Andrew Lockley – Exponential Investor (United Kingdom) –
Today we will be taking a deep dive into the sector – by talking to Matvey Dyadkov, CEO of BitMedia. Matvey is a Bitcoin enthusiast, and he’s been running various crypto projects since 2012. He has also been doing cryptocurrency mining for a while – and he has even created hardware for “mining” cryptocurrencies. Lately he’s been working as an executive officer in one of the major bitcoin exchanges.
Matvey has also been involved in work with advertising and marketing projects, and affiliate networks. He’s now using his experience to create new products on the market, by applying the blockchain technology (that underpins cryptocurrencies) to advertising technology. This kind of technology is known as “adtech”. At this interface, he sees major problems – which urgently require solutions.
Despite the unstoppable growth of online advertising, the industry is currently experiencing huge quality problems – as you can’t have helped but notice, when you’re online. Only this weekend, I’ve seen lots of YouTube ads for sanitary pads. Quite why Google thinks I’ll be buying these is a complete mystery to me. For advertisers, the situation is even worse. According to the IAB, 60% of advertising budgets are wasted, as the adverts are viewed not by real people, but by bots. There’s a big resource cost involved in controlling this problem.
Apart from that, the digital advertising market is currently tightly controlled by incumbents. Advertiser and publishers have little choice of whom to work with, as the market is duopolized by Google and Facebook.
AL: What is the main idea behind BitMedia?
MD: We are working to create a decentralized marketplace for online advertising. Its core idea is not just in smart contracts, or storing data on blockchain. This will be a completely decentralized architecture. Market players will not have to trust one supply service. Instead, they are free to choose the counterparties themselves, and to choose a third company to check the traffic quality and the processing of ad impressions. Ripple is perhaps our closest current competitor.
AL: Why do you think that decentralisation is so important?
MD: I came up with this idea long time ago. The online advertising market is huge, but flawed. The main issue is fraud – which amounts to billions of dollars. Secondly, almost 80% of the market is controlled by majors – eg, Google and Facebook. They decide how much you are going to earn from ads, and whether you will actually be able to run them. But what if you happen to be dissatisfied with the quality of service? Then the only thing you can do is to complain in public. There’s a huge power imbalance, when dealing with such large organisations. That is why decentralization is the exact thing the advertising market needs. Transparency, and a system built on trust.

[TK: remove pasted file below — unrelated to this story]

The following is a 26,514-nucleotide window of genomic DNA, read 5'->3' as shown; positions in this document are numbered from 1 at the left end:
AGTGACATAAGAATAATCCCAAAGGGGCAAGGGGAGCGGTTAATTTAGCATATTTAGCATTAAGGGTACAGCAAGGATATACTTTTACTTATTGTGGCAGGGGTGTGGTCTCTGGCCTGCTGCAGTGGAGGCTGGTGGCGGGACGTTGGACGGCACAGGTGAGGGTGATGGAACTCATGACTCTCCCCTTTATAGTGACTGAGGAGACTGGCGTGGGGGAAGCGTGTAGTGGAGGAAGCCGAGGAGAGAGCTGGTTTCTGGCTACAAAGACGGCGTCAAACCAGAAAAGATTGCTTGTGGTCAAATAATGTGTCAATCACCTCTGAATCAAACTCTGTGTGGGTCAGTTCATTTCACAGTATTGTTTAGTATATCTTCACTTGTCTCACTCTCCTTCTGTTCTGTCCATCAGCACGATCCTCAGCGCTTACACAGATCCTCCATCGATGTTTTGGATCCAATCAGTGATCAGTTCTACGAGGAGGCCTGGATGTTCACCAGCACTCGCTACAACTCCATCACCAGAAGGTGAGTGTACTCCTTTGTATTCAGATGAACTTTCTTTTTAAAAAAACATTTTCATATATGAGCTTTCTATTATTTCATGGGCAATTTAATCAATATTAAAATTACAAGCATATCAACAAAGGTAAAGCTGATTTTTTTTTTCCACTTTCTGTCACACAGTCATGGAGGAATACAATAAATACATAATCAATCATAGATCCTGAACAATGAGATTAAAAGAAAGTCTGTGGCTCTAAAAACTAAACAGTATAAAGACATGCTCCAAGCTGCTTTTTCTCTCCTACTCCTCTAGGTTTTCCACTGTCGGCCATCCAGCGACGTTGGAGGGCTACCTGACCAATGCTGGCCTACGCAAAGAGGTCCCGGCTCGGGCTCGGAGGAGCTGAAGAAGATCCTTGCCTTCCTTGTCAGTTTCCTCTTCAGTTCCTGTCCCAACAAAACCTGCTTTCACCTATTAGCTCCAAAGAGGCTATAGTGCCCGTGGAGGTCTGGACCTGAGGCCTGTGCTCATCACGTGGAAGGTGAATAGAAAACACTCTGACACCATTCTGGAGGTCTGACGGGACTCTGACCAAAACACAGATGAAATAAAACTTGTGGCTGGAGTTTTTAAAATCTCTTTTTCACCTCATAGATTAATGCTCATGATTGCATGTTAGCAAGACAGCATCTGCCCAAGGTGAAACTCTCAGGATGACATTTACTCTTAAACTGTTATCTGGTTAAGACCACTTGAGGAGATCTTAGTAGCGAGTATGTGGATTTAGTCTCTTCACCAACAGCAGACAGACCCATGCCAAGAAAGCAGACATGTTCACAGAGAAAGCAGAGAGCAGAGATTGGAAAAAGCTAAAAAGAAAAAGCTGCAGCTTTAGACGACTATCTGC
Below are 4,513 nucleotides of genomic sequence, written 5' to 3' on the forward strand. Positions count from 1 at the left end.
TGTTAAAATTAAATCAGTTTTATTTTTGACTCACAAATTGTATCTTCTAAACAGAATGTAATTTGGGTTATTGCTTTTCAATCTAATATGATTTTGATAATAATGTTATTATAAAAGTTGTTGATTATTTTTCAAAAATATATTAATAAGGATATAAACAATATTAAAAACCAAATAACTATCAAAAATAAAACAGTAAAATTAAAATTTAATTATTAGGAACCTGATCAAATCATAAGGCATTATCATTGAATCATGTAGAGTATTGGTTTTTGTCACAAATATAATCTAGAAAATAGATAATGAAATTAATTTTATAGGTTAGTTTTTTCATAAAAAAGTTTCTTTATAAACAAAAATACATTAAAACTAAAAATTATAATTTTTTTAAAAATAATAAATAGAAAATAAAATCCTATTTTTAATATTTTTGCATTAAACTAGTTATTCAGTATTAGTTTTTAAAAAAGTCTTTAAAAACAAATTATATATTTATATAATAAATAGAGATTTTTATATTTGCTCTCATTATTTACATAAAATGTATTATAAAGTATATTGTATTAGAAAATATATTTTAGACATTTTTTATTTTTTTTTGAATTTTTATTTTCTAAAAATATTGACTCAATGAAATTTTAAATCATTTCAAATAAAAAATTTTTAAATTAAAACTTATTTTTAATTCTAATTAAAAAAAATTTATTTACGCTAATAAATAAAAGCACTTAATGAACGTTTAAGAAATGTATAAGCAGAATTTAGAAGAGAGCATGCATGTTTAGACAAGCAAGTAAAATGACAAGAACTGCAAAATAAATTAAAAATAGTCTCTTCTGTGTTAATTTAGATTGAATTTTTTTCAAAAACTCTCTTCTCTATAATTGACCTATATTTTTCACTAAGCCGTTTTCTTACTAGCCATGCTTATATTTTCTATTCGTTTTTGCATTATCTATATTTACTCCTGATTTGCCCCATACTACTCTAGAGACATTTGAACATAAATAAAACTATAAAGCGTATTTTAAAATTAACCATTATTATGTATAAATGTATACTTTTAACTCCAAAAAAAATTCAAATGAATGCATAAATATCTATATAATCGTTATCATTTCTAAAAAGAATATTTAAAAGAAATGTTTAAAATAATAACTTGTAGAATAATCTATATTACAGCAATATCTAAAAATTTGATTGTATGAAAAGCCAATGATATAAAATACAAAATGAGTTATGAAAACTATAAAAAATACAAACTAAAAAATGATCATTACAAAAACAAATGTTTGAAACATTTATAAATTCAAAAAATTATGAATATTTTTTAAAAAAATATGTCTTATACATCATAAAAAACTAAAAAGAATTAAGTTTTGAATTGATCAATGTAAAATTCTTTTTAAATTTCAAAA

AL: Why do you consider the blockchain applicable here?
MD: The blockchain can create a decentralised, consensus-driven marketplace. However, the blockchain itself is not a kind of a magical technology – it’s just a distributed ledger, meaning that no one person controls the master record of all transactions.
AL: What technology are you using, and why?
MD: We’re using the Ethereum blockchain technology. This is a Turing-complete environment, meaning that computations of unlimited complexity can be carried out on the blockchain. This isn’t always possible with other blockchains. These resulting “smart contract” applications exist on a distributed ledger. Such contracts may cooperate between themselves, exchanging currency or tokens. That’s the underlying idea of our marketplace.
AL: Would you recommend investment in cryptocurrencies at present?
MD: I am not an investment advisor – but personally I do make some investments. You should invest in things you understand, unless you are a professional speculator. If the core idea of bitcoin is unclear for you, and you think that it’s a kind of Ponzi scheme, you’d better not rush to invest. Instead, take a more detailed look at the technology, and its applications.
AL: Firms are currently launching many novel types of cryptocurrencies in an “Initial Coin Offering”. What do you think of those numerous ICOs?
MD: This has become a very hot topic lately; I’d even say that it has caused a lot of hype. A lot of new cryptocurrency types are being created. I am quite sure that 90% of these million-dollar projects will end in failure, before they even begin. Founders are gathering their rounds, speculators will profiteer from short-term hype, and long-term investors won’t gain anything. Here, the rule I discussed before applies: “One should understand where he invests”. Some investors are impressed by the ICO presentation, but have no in-depth understanding of the business. They should explore the core idea of the project, and hold off investment until they understand how the project actually works. Unfortunately, most ICOs have no practical implication at all.